Reduction of dominant or submissive behaviors as models for antimanic or antidepressant drug testing: Technical considerations

Ewa Malatynska, Albert Pinhasov, Jeffrey J. Crooke, Virginia L. Smith-Swintosky, Douglas E. Brenneman

Research output: Contribution to journalArticlepeer-review

36 Scopus citations


Technical variants of mania and depression models that were based on dominant-submissive relationships (DSR) have been analyzed and compared in the present paper. In these paradigms, one animal of a pair developed the behavioral trait of dominance while the other submissiveness in a food competition test after repeated interactions in a specially designed apparatus. Data collection methods and timelines have been compared in variants of the DSR-based models. In addition, different selection criteria to assign dominant or submissive status to animals and two different scoring systems were evaluated. The importance of the selection criteria for DSR stability has been emphasized. Our data showed that (1) only animals selected with the strict criteria form clear dominant and submissive relationships that hold throughout the study period, (2) submissive animals were influenced by fluoxetine and dominant animals were influenced by sodium valproate similarly in pairs scored by human observer and by a video-tracking system. These studies indicate that the model variant using stringent selection criteria and automatic scoring was the most reliable for use in depression-related studies.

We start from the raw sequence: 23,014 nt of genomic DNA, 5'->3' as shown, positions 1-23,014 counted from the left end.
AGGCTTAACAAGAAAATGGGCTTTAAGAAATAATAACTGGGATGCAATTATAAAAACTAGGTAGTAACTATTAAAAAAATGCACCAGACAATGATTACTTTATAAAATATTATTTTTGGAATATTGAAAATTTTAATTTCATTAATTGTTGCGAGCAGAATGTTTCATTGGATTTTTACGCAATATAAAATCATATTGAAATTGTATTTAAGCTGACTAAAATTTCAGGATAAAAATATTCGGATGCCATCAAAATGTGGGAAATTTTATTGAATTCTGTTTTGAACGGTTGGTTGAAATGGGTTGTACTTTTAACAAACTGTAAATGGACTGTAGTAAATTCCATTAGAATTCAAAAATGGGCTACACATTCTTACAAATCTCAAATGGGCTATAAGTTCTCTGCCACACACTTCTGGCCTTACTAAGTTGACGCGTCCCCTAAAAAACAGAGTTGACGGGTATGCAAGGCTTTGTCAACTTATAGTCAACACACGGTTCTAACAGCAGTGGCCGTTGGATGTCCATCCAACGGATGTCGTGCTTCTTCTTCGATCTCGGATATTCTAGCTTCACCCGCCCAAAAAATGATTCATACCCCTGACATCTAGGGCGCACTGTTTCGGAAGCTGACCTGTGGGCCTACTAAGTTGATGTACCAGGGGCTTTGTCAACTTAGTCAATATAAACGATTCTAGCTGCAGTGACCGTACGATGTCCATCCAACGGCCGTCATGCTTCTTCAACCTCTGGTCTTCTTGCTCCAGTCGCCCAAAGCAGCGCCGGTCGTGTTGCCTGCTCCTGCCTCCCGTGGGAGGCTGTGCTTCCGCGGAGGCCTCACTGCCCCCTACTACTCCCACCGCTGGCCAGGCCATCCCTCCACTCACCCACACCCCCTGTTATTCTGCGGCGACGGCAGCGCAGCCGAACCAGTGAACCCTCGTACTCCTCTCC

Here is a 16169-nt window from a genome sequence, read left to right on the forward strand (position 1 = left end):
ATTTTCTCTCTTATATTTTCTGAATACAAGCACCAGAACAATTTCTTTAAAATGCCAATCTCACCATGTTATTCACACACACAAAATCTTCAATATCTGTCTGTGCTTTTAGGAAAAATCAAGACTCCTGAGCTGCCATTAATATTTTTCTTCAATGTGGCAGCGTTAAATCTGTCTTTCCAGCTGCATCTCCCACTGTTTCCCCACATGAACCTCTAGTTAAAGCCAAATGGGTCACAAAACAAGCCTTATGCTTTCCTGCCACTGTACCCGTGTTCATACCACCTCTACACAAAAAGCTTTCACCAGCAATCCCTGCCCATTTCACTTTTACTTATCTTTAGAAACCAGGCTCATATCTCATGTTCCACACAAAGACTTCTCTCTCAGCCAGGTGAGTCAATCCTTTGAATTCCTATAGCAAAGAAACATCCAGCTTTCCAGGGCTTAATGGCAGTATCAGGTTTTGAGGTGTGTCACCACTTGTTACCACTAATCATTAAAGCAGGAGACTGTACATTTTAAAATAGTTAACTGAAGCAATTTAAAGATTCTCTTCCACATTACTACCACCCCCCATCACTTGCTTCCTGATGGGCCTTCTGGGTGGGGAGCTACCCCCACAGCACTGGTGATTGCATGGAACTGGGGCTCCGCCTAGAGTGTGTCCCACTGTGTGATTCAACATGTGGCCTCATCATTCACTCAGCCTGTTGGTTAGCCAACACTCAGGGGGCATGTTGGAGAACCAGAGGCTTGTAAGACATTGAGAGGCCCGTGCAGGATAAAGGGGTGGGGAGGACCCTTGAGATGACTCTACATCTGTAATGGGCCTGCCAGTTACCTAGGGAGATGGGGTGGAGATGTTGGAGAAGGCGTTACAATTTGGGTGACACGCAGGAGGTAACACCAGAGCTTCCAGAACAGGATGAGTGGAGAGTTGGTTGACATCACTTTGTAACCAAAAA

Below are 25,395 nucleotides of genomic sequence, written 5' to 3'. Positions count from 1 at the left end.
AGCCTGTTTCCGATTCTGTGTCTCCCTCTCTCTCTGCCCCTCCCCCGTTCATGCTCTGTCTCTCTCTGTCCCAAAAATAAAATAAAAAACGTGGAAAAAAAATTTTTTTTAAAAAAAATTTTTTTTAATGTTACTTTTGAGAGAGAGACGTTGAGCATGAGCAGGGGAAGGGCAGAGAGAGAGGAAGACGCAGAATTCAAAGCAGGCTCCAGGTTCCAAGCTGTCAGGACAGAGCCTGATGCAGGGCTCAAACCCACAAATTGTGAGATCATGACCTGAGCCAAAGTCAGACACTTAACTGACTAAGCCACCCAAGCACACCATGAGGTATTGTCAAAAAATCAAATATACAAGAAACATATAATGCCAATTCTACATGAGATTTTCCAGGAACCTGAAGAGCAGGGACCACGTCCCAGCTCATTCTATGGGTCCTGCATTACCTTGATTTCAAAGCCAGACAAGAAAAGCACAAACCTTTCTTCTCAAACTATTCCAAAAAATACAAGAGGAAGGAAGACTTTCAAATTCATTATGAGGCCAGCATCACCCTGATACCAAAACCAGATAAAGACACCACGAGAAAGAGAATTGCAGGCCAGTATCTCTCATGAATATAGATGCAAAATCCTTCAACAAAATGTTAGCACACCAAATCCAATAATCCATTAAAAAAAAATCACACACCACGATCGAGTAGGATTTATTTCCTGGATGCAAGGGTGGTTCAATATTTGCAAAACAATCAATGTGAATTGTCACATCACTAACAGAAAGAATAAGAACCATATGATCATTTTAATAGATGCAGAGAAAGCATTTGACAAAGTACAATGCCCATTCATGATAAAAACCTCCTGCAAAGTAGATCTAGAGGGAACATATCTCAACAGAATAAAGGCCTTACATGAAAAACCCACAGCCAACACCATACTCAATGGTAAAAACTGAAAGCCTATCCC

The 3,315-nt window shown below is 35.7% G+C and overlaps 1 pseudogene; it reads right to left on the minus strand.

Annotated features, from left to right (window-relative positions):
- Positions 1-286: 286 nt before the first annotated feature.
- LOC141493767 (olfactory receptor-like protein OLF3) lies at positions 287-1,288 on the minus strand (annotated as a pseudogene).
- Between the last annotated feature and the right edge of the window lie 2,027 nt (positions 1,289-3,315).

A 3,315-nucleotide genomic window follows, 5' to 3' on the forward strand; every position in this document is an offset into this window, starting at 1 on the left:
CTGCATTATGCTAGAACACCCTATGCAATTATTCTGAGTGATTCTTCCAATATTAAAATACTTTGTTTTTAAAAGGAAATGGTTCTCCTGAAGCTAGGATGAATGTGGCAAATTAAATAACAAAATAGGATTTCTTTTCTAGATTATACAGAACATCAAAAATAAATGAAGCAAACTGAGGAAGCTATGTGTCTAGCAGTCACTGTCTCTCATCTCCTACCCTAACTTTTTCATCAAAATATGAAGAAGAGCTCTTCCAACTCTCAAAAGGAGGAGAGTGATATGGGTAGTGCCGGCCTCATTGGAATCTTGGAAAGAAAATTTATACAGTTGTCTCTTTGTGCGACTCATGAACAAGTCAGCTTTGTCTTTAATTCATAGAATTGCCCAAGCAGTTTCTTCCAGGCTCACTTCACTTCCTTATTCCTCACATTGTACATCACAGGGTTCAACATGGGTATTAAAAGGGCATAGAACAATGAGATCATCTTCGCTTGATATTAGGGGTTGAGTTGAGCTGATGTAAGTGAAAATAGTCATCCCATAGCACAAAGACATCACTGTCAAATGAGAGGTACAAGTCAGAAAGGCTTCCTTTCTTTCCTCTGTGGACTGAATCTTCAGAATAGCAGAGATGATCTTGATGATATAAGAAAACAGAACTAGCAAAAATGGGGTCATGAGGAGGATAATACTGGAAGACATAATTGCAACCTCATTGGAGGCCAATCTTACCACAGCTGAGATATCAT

Original languageEnglish
Pages (from-to)175-182
Number of pages8
JournalJournal of Neuroscience Methods
Issue number2
StatePublished - 30 Sep 2007
Externally publishedYes


  • Animal models
  • Antidepressants
  • Antimanic drugs
  • Competition tests
  • Depression
  • Dominant-submissive relationships
  • Mania
  • Reduction of dominant behavior model
  • Reduction of submissive behavior model


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